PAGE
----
Ottawa, May 26 : Inspired by the fictional Indiana Jones, a British archaeologist is exploring an ancient city along the Silk Road in Turkmenistan, which was once a thriving metropolis.
According to a report by the Canwest News Service, the archaeologist in question is Tish Prouse, a native of Edmonton in UK.
Prouse candidly acknowledges that his childhood interest in archeology comes from Indiana Jones and the Last Crusade, the adventure movie starring Harrison Ford.
His inspiration led him to Turkmenistan, where he is exploring Merv, an ancient city along the Silk Road that was once a thriving metropolis, one of the largest and most important in the region for over 2,500 years.
For Prouse and other archeologists, the interest in Merv lies in its fan-belt location in the Kara Kum Desert.
Fed by the Murghab River, which flows down from the Pamir mountain range in Afghanistan, a succession of cities were built on separate sites extremely close to one another.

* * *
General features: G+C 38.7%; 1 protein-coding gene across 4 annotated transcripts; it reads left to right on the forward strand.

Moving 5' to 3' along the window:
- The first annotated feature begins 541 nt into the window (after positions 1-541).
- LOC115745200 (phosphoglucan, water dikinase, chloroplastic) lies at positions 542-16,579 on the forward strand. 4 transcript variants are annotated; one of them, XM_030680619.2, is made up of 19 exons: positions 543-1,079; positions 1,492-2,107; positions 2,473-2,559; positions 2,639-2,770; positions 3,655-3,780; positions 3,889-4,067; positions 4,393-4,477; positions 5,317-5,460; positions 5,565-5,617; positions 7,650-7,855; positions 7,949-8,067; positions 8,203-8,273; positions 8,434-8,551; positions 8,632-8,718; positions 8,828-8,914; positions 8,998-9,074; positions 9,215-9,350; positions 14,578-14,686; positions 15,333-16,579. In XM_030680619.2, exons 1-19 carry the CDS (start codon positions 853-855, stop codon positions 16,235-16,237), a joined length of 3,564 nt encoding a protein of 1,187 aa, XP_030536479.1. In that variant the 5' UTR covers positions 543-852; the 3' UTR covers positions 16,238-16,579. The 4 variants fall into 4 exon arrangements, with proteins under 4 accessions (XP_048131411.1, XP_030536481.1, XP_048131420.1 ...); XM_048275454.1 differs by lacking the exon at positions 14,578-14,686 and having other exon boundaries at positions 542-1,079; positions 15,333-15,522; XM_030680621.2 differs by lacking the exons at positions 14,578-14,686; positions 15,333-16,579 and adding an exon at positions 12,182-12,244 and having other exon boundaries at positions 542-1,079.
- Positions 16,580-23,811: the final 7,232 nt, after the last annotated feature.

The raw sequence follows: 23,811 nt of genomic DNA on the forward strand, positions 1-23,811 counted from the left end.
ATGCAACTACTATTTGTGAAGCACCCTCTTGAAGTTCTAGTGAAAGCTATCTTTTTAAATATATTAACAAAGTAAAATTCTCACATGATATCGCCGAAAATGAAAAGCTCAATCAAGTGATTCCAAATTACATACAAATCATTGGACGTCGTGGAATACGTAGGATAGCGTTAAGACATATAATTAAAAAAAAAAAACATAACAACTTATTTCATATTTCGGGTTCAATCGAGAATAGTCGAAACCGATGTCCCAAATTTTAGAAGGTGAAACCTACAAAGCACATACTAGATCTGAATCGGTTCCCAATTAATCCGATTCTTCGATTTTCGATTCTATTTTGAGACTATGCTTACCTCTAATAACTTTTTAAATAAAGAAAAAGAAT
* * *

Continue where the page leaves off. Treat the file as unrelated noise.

First came the fortress citadel of Erk Kala, later expanded to the city of Gyuar Kala, in turn abandoned for the city of Sultan Kala. Collectively, these cities are referred to as Ancient Merv.
The fact that Merv encompasses three distinct cities makes it huge, coming in at a combined total of just over 600 hectares. The archeology remaining at the site is vast.
According to Prouse, "If the funds were available, you could employ 10,000 separate teams, with a core of 20 workers all doing their own section, and they wouldn't get in each other's way."
The trench where Prouse is working has already yielded much interest.
Along with a few prerequisite snakes, there is evidence of a Mongol sacking and the skeletal remains of an old woman with two youths trapped below a collapsed mud-brick wall.
But the most interesting aspect of Prouse's trench lies in a canal system and series of pipes discovered over the past two field seasons.
"What you've got is an amazing system of pipes which twist and lock together, fitted with resin to keep water from seeping out of the seams," he said.
"Not only that, but the clay itself is ridiculously solid, so even when it's buried and under pressure, it still functions properly," he added.